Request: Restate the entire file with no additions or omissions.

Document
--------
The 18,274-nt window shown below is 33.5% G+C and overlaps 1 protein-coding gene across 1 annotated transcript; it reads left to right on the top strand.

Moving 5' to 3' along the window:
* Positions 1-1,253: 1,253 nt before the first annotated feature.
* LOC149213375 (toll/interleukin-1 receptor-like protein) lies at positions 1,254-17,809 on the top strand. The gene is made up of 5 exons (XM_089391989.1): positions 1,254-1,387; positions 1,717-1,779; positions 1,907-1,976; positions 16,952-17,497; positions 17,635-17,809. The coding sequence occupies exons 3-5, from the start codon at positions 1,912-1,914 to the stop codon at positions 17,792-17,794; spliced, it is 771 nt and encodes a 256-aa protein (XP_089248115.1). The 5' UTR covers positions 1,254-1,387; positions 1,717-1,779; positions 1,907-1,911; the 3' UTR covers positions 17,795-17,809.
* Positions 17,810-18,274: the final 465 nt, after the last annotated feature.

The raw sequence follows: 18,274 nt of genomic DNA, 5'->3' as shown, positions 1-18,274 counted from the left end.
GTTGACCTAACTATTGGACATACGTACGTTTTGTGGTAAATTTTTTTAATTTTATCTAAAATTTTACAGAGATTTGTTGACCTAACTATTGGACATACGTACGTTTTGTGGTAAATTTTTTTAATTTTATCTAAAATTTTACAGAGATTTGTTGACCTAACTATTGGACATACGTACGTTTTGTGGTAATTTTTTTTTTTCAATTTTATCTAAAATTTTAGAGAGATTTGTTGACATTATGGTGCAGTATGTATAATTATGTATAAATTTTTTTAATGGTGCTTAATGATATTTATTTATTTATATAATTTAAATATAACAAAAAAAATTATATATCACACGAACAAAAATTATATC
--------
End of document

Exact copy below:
The 18,274-nt window shown below is 33.5% G+C and overlaps 1 protein-coding gene across 1 annotated transcript; it reads left to right on the top strand.

Moving 5' to 3' along the window:
* Positions 1-1,253: 1,253 nt before the first annotated feature.
* LOC149213375 (toll/interleukin-1 receptor-like protein) lies at positions 1,254-17,809 on the top strand. The gene is made up of 5 exons (XM_089391989.1): positions 1,254-1,387; positions 1,717-1,779; positions 1,907-1,976; positions 16,952-17,497; positions 17,635-17,809. The coding sequence occupies exons 3-5, from the start codon at positions 1,912-1,914 to the stop codon at positions 17,792-17,794; spliced, it is 771 nt and encodes a 256-aa protein (XP_089248115.1). The 5' UTR covers positions 1,254-1,387; positions 1,717-1,779; positions 1,907-1,911; the 3' UTR covers positions 17,795-17,809.
* Positions 17,810-18,274: the final 465 nt, after the last annotated feature.

The raw sequence follows: 18,274 nt of genomic DNA, 5'->3' as shown, positions 1-18,274 counted from the left end.
GTTGACCTAACTATTGGACATACGTACGTTTTGTGGTAAATTTTTTTAATTTTATCTAAAATTTTACAGAGATTTGTTGACCTAACTATTGGACATACGTACGTTTTGTGGTAAATTTTTTTAATTTTATCTAAAATTTTACAGAGATTTGTTGACCTAACTATTGGACATACGTACGTTTTGTGGTAATTTTTTTTTTTCAATTTTATCTAAAATTTTAGAGAGATTTGTTGACATTATGGTGCAGTATGTATAATTATGTATAAATTTTTTTAATGGTGCTTAATGATATTTATTTATTTATATAATTTAAATATAACAAAAAAAATTATATATCACACGAACAAAAATTATATC